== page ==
I have been plagued with a horrible condition; I call it Panicklitis (think Panic + Pickle + itis). Yes, I made that name up. Please don’t confuse my imaginary illness with Panniculitis which is an inflammatory something or other for which you can be prescribed medication. Or Panic Attacks which are episodes of intense fear that include physical symptoms and also warrant medication.
My ailment cannot be medicated, at least not least not legally in 47 of 50 states. And my symptoms include freaking out unnecessarily about anything, and then, upon further reflection, freaking out some more. That’s it. It looks like this: Panic first, ask questions later. Much later, like after I’ve called the ER, the Center for Disease Control and/or the Department of Homeland Security.
I blame it on my creativity. Because only in your right brain could you decide that the two small bumps on the base of your spine are really the early stages of shingles which is symptomatic of leukemia—and oh my hell, of course I have leukemia. Better call the ER.
The left brain would have looked at that rational and said, “Security!”
Only I could be kicked out of my own brain.
You can blame people with Panicklitis for all the unnecessary alarm over the Y2K bug, H1N1, and the end of the world as we know it, 2012. Also the Tickle Me Elmo shortage of 1996, because that was scary too.
I’m the person who would’ve been the first to yell, “We’re going to die!” on the Titanic. In fact, I was a little tempted to say it out loud while watching the movie in the theater.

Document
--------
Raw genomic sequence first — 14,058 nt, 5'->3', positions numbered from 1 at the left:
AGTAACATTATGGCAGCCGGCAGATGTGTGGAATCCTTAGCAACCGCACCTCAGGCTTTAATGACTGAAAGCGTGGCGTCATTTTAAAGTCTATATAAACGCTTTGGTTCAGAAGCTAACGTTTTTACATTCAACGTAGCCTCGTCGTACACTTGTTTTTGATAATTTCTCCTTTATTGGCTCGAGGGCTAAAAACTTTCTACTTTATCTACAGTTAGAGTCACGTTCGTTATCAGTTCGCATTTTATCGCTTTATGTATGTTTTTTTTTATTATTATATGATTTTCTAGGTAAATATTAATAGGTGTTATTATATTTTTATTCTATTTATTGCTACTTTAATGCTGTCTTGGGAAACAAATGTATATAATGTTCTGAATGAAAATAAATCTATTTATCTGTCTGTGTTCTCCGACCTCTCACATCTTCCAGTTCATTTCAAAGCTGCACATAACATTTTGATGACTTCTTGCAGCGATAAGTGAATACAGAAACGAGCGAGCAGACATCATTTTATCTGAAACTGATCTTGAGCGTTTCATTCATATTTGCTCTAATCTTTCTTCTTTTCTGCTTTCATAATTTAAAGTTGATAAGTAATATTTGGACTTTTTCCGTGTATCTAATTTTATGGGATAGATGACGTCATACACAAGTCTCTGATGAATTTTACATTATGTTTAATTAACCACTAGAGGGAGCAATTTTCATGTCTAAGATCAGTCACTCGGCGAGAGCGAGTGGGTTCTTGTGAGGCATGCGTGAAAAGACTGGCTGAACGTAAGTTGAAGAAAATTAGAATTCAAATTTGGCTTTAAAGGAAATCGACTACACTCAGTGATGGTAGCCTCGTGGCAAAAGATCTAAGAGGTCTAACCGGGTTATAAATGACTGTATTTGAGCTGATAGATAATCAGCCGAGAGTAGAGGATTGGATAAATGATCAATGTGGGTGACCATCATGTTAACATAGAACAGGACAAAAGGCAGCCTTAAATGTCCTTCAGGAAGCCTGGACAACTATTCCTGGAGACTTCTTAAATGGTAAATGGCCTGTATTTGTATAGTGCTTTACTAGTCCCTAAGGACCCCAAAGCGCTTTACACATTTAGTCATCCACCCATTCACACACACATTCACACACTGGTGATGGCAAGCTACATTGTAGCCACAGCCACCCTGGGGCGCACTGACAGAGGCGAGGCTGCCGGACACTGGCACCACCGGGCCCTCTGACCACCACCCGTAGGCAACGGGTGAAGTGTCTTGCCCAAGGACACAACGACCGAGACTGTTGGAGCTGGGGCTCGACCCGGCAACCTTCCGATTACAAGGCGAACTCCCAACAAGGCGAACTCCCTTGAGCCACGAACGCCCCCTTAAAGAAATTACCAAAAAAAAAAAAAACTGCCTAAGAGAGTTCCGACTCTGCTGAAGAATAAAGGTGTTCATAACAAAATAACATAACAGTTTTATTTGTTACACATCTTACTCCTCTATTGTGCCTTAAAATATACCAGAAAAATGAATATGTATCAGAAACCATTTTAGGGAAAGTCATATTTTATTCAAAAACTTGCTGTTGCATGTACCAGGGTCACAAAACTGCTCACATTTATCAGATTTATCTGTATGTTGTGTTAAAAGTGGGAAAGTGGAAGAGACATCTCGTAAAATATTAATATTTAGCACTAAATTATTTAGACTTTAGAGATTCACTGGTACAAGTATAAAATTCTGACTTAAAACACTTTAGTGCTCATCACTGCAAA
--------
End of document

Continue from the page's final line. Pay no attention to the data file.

I also love to participate in worst-case scenario conversations where each party is to contribute a more horrific alternative than the last. Here’s how that works:
Person 1: I heard this Swine Flu could kill millions of people.
Person 2: We may need to quarantine ourselves for over six months.
Person 3: And can you imagine those sick people running wild in the streets like in that cancer/vampire movie Will Smith was in?
Person 4: Civilization as we know it would be over.
Person 5: I better hurry and buy one of those Tickle Me Elmo dolls before the world ends!
My ailment wouldn’t be quite as disturbing if I hadn’t passed it on to my oldest child. Periodically he will ask, “Does my sore throat mean something bad?” For some reason, my panicklitis doesn’t extend to him. “Son,” I reply. “It’s just a little virus. It’ll go away in a few days.”
But if it were my sore throat? That, coupled with the gastrointestinal pain I’m kinda feeling, could mean that this is the Bubonic Plague—and oh my hell, of course I would be the one to initiate the worst epidemic since the Dark Ages. Better call the Center for Disease Control.
Just be grateful it’s not contagious (Panicklitis, not the Bubonic Plague. Because you just might have that, and if you do, civilization as we know it would be over).